If you’re prone to watching the browser pane with an eagle eye, you may have noticed that pages frequently load their images and layout before loading their text–the exact opposite loading pattern we experienced during the 1990s. What’s going on?

Today’s Question & Answer session comes to us courtesy of SuperUser—a subdivision of Stack Exchange, a community-driven grouping of Q&A web sites.

The Question

SuperUser reader Laurent is very curious about why exactly pages seem to load elements completely differently than they did once upon a time. He writes:

I’ve noticed that recently many websites are slow to display their text. Usually, the background, images and so on are going to be loaded, but no text. After some time the text starts appearing here and there (not always all of it at the same time).

It basically works the opposite as it used to, when the text was displayed first, then the images and the rest was loading afterwards. What new technology is creating this issue? Any idea?

Note that I’m on a slow connection, which probably accentuates the problem.

See [above] for an example – everything’s loaded but it takes a few more seconds before the text is finally displayed.

So what gives? Laurent, and many of us, remember a time when the text loaded first and everything else–garrish animated GIFs, tiled backgrounds, and all the other artifacts of late 90s web browsing–came later. What causes the current situation of design elements first, text later?

The Answer

SuperUser contributor Daniel Andersson offers a wonderfully detailed answer that gets right to the bottom of the why-the-fonts-load-last mystery:

One reason is that web designers nowadays like to use web fonts (usually in WOFF format), e.g. throughGoogle Web fonts.

Previously, the only fonts that were able to be displayed on a site was those that the user had locally installed. Since e.g. Mac and Windows users not necessarily had the same fonts, designers instinctively always defined rules as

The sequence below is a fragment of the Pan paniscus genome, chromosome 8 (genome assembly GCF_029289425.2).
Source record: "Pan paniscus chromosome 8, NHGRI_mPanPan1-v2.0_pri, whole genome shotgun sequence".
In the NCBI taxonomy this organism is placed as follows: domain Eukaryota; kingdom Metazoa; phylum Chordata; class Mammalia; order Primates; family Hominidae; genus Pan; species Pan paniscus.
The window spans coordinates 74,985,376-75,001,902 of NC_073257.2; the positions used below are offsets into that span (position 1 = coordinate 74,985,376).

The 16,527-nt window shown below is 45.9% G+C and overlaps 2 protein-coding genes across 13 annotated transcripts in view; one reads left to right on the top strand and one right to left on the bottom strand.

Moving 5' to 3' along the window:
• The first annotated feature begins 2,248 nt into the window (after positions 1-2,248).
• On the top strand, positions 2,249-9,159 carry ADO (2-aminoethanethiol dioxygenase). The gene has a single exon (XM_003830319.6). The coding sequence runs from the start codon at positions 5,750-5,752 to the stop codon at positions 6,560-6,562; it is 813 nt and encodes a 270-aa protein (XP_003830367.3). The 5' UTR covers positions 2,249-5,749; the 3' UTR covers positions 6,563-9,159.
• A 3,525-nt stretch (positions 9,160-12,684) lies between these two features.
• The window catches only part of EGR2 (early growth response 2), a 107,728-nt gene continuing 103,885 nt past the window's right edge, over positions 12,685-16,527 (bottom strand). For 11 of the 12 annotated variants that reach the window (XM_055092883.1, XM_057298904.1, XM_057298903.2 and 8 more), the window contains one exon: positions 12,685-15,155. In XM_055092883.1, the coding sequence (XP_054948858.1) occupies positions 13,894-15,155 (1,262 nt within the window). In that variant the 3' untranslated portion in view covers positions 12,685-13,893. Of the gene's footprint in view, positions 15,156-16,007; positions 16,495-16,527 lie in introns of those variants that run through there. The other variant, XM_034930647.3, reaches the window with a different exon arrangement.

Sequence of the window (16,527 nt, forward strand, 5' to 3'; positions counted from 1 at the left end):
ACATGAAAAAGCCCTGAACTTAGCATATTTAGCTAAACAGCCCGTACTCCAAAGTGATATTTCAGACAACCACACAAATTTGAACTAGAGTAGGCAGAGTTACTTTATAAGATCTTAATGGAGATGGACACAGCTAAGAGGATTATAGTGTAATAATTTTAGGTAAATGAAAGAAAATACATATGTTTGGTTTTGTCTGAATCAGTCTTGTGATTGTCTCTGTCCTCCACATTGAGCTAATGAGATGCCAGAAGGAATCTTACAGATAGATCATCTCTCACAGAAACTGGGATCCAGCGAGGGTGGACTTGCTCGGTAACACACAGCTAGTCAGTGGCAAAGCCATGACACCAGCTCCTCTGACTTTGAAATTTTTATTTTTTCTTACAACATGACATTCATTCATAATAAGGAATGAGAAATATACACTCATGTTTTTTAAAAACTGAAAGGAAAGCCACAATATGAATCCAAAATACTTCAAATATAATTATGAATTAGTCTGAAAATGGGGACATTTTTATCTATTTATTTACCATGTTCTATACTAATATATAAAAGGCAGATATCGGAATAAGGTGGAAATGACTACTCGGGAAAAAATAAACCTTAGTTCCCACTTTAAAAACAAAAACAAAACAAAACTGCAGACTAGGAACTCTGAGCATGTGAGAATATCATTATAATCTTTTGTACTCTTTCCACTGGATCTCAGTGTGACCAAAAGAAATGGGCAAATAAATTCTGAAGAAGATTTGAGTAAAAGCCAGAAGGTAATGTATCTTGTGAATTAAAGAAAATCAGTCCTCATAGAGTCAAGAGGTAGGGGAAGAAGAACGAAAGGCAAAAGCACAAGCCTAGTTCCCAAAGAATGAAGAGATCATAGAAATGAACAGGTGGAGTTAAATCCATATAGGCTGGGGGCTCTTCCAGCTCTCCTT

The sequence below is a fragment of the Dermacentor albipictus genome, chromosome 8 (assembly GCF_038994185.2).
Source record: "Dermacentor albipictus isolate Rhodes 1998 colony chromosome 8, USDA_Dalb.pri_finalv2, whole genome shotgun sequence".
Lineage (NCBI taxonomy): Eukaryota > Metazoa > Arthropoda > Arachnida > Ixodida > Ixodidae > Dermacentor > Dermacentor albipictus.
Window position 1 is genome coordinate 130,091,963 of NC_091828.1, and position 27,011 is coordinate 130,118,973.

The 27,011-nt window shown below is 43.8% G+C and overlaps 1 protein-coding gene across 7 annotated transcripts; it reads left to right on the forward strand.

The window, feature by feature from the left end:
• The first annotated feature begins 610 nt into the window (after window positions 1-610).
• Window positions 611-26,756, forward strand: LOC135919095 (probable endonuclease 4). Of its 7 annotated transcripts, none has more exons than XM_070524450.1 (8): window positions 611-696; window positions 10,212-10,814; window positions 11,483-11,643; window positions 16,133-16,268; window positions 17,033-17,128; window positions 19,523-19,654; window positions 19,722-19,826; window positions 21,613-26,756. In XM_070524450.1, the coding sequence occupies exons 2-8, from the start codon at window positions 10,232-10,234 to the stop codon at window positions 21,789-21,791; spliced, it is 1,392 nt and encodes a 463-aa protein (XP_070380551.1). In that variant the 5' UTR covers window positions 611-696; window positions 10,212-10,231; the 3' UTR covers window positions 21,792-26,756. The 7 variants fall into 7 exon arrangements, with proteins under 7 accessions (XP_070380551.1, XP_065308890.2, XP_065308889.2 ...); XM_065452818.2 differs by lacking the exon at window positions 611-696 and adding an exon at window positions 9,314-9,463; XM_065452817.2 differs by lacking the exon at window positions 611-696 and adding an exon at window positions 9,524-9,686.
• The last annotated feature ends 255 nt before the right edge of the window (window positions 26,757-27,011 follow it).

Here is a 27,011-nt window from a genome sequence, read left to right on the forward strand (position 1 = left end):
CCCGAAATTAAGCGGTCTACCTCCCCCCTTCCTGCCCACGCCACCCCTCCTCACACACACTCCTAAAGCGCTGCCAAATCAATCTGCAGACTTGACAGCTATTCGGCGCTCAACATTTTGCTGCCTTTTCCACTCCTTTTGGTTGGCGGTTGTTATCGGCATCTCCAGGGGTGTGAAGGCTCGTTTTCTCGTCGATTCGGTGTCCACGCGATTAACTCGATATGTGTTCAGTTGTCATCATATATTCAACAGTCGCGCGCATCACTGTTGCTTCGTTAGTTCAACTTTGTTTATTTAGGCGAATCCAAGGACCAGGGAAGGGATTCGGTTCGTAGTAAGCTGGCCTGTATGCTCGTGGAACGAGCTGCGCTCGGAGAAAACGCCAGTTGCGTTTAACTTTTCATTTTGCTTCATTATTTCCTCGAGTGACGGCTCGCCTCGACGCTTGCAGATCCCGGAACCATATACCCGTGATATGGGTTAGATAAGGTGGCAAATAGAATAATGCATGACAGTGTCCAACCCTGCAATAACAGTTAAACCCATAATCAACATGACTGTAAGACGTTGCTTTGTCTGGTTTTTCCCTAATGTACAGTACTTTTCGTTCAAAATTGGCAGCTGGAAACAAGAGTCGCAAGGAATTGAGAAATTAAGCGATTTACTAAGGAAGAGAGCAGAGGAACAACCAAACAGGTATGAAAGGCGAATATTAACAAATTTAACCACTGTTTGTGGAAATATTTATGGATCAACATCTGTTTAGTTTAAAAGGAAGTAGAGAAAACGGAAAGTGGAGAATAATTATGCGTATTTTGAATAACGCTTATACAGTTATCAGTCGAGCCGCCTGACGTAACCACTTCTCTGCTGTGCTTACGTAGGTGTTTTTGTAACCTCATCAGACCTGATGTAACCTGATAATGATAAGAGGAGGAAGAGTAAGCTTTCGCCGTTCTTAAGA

font-family: Arial, Helvetica, sans-serif;

where, if the first font wasn’t found on the system, the browser would look for the second, and lastly a fallback “sans-serif” font.

Now, one can give a font URL as a CSS rule to get the browser to download a font, as such:

@import url(http://fonts.googleapis.com/css?family=Droid+Serif:400,700);

and then load the font for a specific element by e.g.:

font-family: 'Droid Serif',sans-serif;

This is very popular to be able to use custom fonts, but it also leads to the problem that no text is displayed until the resource has been loaded by the browser, which includes the download time, the font loading time and the render time. I expect that this is the artifact that you are experiencing.

As an example: one of my national newspapers, Dagens Nyheter, use web fonts for their headlines, but not their leads, so when that site is loaded I usually see the leads first, and half a second later all the blank spaces above are populated with headlines (this is true on Chrome and Opera, at least. Haven’t tried others).

(Also, designers sprinkle JavaScript absolutely everywhere these days, so maybe someone is trying to do something clever with the text, which is why it is delayed. That would be very site specific, though: the general tendency for text to be delayed in these times is the web fonts issue described above, I believe.)